Some stories practically write themselves, and when reigning Stock national champion Kevin Helms arrived in Houston for the NHRA SpringNationals, it was almost a given that he was going to leave Royal Purple Raceway with a Wally. Nobody wins four national championships without being motivated, but Helms had a lot of extra incentive to perform in Houston following the recent passing of his longtime friend and team owner, Division 4 Hall of Famer Joe Teuton.
A beloved and influential figure in the NHRA South Central division for more than a half-century, “Big Joe” Teuton and his younger brother, Jeff, are best known as the proprietors of Southland Dodge, the Houma, La., car dealership, which provides a base of operations for a fleet of Mopar-powered Super Stock and Stock cars. Helms’ first three national championships came behind the wheel of his ’69 Chevy Camaro, but last year, he claimed title No. 4 in the Southland team’s bright-red Drag Pak Challenger.
“Truthfully, I didn’t even want to come to the races this weekend,” said Helms. “All of our team drivers pulled out earlier in the week, and I was going to do the same. I was talking to Jeff, and I told him that I was completely fine with it if he wanted to park the car, but he said, ‘No, that’s your call. You can do whatever you think you need to do.’ I sort of figured that the best way to honor Joe was to go out and try and win a race, so we came to Houston.
“ 'Big Joe' hired me after my stint in Belle Rose [La., as a track manager at No Problem Raceway Park],” Helms said. “I drove and worked on his Hemi cars for two years. Both Joe and Jeff Teuton and their families have treated me like one of their own. We had Joe’s memorial service on Thursday, and there were more than 3,000 people at the church, then I had to rush to get to the track. I’m pretty sure I was the last driver to go through registration.”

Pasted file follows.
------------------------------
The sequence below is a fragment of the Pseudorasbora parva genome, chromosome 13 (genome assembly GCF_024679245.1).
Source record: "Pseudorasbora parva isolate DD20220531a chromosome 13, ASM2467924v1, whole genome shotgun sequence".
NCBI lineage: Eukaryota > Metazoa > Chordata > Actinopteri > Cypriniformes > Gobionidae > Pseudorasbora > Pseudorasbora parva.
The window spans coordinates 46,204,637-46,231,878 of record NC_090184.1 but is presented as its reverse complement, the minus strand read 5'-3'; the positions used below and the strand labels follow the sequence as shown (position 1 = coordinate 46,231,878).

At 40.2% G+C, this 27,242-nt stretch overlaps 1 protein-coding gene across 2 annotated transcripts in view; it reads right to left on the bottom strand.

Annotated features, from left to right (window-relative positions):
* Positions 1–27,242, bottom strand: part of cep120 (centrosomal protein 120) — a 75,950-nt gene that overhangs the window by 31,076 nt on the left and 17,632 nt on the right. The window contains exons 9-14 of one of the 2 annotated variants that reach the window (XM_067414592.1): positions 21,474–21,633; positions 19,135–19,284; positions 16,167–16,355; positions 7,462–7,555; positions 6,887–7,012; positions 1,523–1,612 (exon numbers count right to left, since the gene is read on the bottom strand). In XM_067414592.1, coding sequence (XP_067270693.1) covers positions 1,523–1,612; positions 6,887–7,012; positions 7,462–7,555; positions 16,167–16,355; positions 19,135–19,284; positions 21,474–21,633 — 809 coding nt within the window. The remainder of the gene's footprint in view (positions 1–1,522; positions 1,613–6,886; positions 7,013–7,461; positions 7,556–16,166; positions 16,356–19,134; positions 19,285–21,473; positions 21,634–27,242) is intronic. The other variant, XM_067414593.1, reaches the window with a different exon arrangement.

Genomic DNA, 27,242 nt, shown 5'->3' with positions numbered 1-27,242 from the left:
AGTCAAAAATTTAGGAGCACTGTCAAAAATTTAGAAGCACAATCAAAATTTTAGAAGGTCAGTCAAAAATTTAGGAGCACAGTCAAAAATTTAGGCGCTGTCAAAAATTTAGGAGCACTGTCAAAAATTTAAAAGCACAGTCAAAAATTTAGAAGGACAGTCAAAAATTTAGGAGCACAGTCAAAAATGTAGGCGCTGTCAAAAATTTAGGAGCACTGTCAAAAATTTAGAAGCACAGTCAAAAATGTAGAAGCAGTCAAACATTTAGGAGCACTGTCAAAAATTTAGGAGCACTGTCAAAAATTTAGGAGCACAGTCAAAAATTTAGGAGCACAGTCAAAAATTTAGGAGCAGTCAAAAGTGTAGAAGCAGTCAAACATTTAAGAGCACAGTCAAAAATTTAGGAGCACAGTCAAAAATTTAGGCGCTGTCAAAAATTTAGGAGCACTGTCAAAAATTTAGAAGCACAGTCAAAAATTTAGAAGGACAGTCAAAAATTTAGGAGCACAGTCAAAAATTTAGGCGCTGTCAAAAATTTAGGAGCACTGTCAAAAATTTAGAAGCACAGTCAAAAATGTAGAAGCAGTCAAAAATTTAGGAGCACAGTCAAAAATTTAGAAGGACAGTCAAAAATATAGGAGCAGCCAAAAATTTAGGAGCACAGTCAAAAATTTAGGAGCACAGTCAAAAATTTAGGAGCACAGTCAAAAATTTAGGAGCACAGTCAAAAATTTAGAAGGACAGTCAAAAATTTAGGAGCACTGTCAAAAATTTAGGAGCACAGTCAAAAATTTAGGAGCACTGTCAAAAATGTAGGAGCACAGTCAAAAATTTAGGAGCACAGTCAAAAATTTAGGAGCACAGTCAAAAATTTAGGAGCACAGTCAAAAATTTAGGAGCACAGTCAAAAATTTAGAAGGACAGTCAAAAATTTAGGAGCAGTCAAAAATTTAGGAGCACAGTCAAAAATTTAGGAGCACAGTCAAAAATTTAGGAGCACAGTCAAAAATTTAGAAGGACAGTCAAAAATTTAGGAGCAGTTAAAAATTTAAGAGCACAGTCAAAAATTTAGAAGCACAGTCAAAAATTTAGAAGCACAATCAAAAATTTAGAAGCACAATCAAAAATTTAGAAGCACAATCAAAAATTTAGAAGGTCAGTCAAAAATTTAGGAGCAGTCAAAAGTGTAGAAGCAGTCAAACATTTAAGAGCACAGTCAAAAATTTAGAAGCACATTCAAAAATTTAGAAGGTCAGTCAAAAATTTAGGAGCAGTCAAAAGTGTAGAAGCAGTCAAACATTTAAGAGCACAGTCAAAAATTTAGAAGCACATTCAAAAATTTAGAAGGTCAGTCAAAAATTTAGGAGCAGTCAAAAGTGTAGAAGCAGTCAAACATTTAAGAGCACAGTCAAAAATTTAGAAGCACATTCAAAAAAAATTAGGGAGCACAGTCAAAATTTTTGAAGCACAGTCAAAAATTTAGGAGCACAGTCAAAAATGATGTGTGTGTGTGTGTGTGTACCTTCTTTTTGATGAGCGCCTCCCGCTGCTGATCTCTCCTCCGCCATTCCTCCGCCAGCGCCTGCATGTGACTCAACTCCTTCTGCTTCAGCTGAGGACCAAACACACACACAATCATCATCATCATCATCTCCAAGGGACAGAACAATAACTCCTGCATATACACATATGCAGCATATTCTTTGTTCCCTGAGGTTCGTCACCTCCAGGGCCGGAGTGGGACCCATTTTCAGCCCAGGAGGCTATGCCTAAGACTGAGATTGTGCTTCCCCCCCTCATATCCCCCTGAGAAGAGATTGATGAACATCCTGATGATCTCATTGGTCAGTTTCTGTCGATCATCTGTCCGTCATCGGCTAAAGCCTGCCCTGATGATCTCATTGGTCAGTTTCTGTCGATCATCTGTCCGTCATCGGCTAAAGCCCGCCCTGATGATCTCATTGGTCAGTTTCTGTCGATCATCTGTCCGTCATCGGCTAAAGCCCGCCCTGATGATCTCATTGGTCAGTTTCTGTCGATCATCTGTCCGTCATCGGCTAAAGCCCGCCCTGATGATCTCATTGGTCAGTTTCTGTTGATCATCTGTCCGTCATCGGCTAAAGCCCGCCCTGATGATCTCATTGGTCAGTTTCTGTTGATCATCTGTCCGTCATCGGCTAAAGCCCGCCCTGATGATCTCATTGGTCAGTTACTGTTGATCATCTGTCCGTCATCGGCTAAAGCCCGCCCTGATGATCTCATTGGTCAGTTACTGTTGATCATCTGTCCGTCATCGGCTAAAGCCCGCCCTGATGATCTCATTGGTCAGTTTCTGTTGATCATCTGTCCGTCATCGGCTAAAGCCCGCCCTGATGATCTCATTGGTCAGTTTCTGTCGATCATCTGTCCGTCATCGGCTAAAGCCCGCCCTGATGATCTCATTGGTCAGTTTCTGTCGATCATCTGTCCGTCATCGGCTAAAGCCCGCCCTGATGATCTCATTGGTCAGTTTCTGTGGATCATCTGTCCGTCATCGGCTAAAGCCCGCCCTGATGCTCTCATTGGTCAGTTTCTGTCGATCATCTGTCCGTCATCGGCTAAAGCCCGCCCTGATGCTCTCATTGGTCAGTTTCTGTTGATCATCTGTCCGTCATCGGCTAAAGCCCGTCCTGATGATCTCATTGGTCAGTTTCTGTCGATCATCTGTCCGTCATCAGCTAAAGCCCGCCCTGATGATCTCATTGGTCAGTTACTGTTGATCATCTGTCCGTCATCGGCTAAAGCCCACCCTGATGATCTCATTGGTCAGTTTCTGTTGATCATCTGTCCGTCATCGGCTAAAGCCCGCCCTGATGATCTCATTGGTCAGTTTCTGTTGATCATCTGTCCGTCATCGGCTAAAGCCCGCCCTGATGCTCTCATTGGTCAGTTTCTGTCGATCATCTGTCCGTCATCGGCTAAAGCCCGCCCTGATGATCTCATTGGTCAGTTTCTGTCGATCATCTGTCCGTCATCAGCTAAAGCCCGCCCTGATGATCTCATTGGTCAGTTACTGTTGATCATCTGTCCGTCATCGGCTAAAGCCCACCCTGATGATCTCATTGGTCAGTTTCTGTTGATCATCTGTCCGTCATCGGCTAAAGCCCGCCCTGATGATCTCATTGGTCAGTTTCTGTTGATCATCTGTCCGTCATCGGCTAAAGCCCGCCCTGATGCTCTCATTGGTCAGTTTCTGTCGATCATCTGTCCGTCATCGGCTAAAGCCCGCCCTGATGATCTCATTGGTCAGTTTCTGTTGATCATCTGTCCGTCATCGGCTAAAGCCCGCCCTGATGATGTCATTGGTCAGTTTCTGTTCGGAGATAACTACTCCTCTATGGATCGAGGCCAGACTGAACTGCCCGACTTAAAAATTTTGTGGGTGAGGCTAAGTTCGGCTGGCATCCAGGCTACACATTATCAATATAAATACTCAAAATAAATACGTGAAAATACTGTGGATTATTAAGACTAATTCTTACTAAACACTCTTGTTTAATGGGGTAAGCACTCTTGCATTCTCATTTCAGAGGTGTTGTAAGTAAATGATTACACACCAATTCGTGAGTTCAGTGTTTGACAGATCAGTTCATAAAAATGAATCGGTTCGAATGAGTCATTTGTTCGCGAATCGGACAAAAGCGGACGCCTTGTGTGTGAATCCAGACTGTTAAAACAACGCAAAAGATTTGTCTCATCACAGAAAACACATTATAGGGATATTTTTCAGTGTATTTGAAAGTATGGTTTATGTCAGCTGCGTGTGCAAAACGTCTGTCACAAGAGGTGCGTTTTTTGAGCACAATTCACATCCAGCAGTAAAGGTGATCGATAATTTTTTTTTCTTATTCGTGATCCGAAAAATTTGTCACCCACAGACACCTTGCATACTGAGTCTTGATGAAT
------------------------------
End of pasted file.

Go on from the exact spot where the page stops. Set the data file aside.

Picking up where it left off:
By late Saturday night, the Super Stock and Stock fields in Houston had been whittled to the semifinals, and Helms was still in contention for both titles. At that point, he was still cautiously optimistic that he’d be able to fulfill his mission by winning in one, if not both, classes.
“On Saturday, we really had to hustle,” said Helms. “I was still on the scales weighing my Stocker and they were sending Super Stock cars down the track, so it was hectic, but it felt good to have both cars still in on Sunday. We had small fields in Houston, but pretty much everyone there was really good.”
Helms suffered a tough loss in Super Stock when he missed the Tree and broke out against semifinal opponent Jacob Pitt, but he quickly regrouped and won the Stock crown over Jerry Emmons with an almost perfect 9.136 on his 9.13 dial.
“I think I had some help in the final: 'Big Joe' was with me,” said Helms. “I felt like I was on a breakout run, so I knew I had to hit the brakes. I was about to get on the pedal when the engine just shut off. That was such a distraction. I didn’t know if the engine blew up or what happened. I think I probably hit the brakes after the finish line, but I did happen to see my win light come on. It turns out that the bracket for the crank trigger [ignition] broke. Can you imagine that? The bracket broke at precisely the right time, and I ran right on the dial-in. I’d have to think that was 'Big Joe' up there saying, ‘Hey, you’re going too fast. Let me help you out a little.’ There’s no other way for me to explain what happened.”